If you have tweens or teens, chances are the days of motivating them with sticker charts are long gone. But as moms with older kids, we still expect good behavior and need to learn new ways to reinforce it. Here are a few tried and true ways to motivate your tweens and teens.
Find Out What They Love
When my kids were small, I would set up rewards and consequences based on their interests. We set up a sticker chart to reinforce good behavior. When the sticker chart was full, we’d head out to the store to buy a treat, like a matchbox car or fairy wings from the dollar store. When my kids were little, these were big-time treats and they were motivated to earn them! The concept or rewarding good behavior is the same for my tweens and teen, but boy have the interests changed and I bet yours have too!
Spend some time thinking about what your older kids really enjoy doing now that they’ve grown out of toys. Do they love to bake? Go to concerts? Head out to baseball practice? Shop for clothes? Make a mental note of their hobbies and likes and think about how you can use those things to motivate them.
Use Electronics/Screens to Motivate Teens
When you think about things your tweens and teens enjoy, I bet the first thing you think of is an electronic device of some sort! Whether it’s a video game, cell phone, tablet, computer, or some combination, older kids love their screen time. This is an incredible motivator for teens and tweens.
Tweens and Teens Want to Spend Time with You!
One of the biggest motivators for my kids is simply getting to spend one on one time with me or my husband or both. This may be because we are a family of 6 and there isn’t much one on one time to be had. But, my guess is that even for smaller families, schedules are so busy with parents’ work and kids’ school, homework, activities, and friends, there isn’t much dedicated one on one time either.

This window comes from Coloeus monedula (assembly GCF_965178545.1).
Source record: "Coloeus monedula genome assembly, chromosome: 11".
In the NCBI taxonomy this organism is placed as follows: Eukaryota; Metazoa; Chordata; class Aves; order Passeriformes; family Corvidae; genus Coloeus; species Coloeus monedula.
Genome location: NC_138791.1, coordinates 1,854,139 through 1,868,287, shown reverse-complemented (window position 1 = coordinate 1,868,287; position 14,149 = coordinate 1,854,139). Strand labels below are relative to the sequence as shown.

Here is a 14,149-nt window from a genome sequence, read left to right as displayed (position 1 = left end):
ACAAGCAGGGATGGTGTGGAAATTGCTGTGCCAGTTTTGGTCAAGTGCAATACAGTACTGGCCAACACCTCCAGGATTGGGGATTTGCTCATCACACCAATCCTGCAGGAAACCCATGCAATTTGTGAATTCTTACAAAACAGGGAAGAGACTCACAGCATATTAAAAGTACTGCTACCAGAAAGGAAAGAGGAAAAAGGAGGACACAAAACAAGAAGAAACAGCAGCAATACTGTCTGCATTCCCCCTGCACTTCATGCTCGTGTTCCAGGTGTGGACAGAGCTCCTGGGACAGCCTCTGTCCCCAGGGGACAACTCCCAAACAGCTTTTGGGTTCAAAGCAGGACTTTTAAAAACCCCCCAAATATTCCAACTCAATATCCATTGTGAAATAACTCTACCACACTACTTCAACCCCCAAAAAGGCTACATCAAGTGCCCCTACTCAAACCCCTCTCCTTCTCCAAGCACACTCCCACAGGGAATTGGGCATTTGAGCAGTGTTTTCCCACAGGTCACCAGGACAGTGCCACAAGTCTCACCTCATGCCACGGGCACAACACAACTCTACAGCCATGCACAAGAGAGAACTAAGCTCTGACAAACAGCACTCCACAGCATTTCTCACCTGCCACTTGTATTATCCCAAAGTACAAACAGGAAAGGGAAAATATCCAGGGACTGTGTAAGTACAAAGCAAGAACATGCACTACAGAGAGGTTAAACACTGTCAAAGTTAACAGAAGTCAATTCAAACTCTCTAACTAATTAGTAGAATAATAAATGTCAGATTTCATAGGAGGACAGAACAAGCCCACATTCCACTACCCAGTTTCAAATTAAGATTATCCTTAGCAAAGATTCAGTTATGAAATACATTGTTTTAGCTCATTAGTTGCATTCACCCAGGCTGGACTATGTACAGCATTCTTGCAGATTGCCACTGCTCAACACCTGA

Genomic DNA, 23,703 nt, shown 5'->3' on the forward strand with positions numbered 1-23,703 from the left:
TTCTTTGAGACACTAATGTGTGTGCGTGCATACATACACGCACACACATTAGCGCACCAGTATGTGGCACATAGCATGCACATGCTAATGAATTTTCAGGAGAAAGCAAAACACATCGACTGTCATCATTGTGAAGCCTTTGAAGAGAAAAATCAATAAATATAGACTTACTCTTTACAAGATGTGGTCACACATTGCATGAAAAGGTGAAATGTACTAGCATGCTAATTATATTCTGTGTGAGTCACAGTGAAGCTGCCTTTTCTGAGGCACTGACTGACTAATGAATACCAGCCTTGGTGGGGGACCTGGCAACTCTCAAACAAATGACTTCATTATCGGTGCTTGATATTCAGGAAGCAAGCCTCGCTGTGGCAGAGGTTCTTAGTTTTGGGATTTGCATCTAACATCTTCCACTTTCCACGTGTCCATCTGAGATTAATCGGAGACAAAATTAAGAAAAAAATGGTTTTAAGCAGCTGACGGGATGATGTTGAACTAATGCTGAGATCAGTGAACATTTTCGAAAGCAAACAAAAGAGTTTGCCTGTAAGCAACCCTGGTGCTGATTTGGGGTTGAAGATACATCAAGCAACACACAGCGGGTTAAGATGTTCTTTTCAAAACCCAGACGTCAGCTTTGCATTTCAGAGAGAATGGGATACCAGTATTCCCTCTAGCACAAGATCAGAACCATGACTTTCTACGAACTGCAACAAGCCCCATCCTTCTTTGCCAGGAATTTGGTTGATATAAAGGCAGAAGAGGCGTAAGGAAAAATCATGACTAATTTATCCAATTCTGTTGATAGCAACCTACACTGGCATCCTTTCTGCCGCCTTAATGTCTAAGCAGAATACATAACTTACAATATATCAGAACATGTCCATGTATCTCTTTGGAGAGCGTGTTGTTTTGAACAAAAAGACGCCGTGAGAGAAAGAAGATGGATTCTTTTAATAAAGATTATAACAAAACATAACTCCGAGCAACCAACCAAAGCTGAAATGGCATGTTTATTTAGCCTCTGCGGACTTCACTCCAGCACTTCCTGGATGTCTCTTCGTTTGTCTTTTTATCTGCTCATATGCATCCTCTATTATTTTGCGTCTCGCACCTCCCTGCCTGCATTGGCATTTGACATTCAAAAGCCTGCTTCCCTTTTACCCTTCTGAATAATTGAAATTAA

So, in my house, we use one on one time as a reward! This is my favorite reward because #1. I am constantly surprised and elated when I find out my often eye-rolling tweens really do enjoy spending time with me and #2. I really enjoy hanging out with them and connecting with them away from the busyness of our family. So be sure to add one on one time to your list of motivators.
Design a Plan with Rewards and Consequences
Now that you are armed with your list of motivators for your tweens and teens, it’s time to build a plan around those things. Take a minute to brainstorm behaviors you would like to reward and some things that may need a consequence. Use those two lists to put some concrete rules into place. For example, “If you don’t take the trash out by 5 pm on Tuesday, you will not have access to any electronic device for the rest of the evening.” Or, “If you do your chores every day for a month (without complaining!) I’ll take you shopping for new sneakers (or makeup or out for ice cream etc…).
Be Flexible With Tweens and Teens
It’s good to have concrete rules in place, but don’t forget to be flexible when needed. It is hard to remember back that far, but I’m pretty sure I remember my teenage years being pretty difficult and confusing. If you notice your child is trying, let them know you appreciate the effort. Flexibility is also important if the consequences and rewards you set up don’t work. Tweak your plan if necessary.
Ah, how I long for the days of drawing out a simple sticker chart and hanging it on the fridge! But those days are behind me as my tweens and teen keep growing and maturing. We are definitely figuring things out as we go along, but finding out what motivates them has been an extremely effective tool for working towards behaviors I expect.